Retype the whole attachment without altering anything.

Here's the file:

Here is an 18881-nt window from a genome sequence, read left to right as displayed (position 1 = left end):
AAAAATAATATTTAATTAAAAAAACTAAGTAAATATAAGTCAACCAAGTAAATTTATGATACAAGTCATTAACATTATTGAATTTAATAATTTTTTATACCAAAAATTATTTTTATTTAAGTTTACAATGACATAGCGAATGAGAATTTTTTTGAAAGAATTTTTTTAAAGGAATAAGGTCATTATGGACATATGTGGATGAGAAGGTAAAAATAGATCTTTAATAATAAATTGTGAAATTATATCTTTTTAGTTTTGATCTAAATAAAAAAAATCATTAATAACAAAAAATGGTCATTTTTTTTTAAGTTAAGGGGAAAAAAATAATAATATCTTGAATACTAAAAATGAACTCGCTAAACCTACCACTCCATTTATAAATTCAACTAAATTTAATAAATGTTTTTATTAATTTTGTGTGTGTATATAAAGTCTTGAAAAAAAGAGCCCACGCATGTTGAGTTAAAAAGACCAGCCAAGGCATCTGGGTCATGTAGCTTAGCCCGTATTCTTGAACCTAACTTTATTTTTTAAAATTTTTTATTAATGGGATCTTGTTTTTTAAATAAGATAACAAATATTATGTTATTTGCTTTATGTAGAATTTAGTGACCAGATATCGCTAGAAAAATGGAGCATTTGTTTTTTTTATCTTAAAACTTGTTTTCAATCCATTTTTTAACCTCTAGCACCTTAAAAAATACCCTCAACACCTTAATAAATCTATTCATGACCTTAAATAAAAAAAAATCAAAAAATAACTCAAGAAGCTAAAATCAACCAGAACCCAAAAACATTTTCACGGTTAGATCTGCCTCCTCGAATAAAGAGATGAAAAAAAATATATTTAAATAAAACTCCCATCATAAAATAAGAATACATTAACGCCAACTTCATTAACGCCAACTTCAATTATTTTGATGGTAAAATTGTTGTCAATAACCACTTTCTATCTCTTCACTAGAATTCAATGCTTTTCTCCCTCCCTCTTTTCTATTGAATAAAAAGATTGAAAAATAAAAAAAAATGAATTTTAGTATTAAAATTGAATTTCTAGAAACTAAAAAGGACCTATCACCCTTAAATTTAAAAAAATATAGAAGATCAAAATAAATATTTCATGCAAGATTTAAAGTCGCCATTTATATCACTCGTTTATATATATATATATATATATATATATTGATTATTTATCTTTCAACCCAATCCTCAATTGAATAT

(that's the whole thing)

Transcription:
Here is an 18881-nt window from a genome sequence, read left to right as displayed (position 1 = left end):
AAAAATAATATTTAATTAAAAAAACTAAGTAAATATAAGTCAACCAAGTAAATTTATGATACAAGTCATTAACATTATTGAATTTAATAATTTTTTATACCAAAAATTATTTTTATTTAAGTTTACAATGACATAGCGAATGAGAATTTTTTTGAAAGAATTTTTTTAAAGGAATAAGGTCATTATGGACATATGTGGATGAGAAGGTAAAAATAGATCTTTAATAATAAATTGTGAAATTATATCTTTTTAGTTTTGATCTAAATAAAAAAAATCATTAATAACAAAAAATGGTCATTTTTTTTTAAGTTAAGGGGAAAAAAATAATAATATCTTGAATACTAAAAATGAACTCGCTAAACCTACCACTCCATTTATAAATTCAACTAAATTTAATAAATGTTTTTATTAATTTTGTGTGTGTATATAAAGTCTTGAAAAAAAGAGCCCACGCATGTTGAGTTAAAAAGACCAGCCAAGGCATCTGGGTCATGTAGCTTAGCCCGTATTCTTGAACCTAACTTTATTTTTTAAAATTTTTTATTAATGGGATCTTGTTTTTTAAATAAGATAACAAATATTATGTTATTTGCTTTATGTAGAATTTAGTGACCAGATATCGCTAGAAAAATGGAGCATTTGTTTTTTTTATCTTAAAACTTGTTTTCAATCCATTTTTTAACCTCTAGCACCTTAAAAAATACCCTCAACACCTTAATAAATCTATTCATGACCTTAAATAAAAAAAAATCAAAAAATAACTCAAGAAGCTAAAATCAACCAGAACCCAAAAACATTTTCACGGTTAGATCTGCCTCCTCGAATAAAGAGATGAAAAAAAATATATTTAAATAAAACTCCCATCATAAAATAAGAATACATTAACGCCAACTTCATTAACGCCAACTTCAATTATTTTGATGGTAAAATTGTTGTCAATAACCACTTTCTATCTCTTCACTAGAATTCAATGCTTTTCTCCCTCCCTCTTTTCTATTGAATAAAAAGATTGAAAAATAAAAAAAAATGAATTTTAGTATTAAAATTGAATTTCTAGAAACTAAAAAGGACCTATCACCCTTAAATTTAAAAAAATATAGAAGATCAAAATAAATATTTCATGCAAGATTTAAAGTCGCCATTTATATCACTCGTTTATATATATATATATATATATATATATTGATTATTTATCTTTCAACCCAATCCTCAATTGAATAT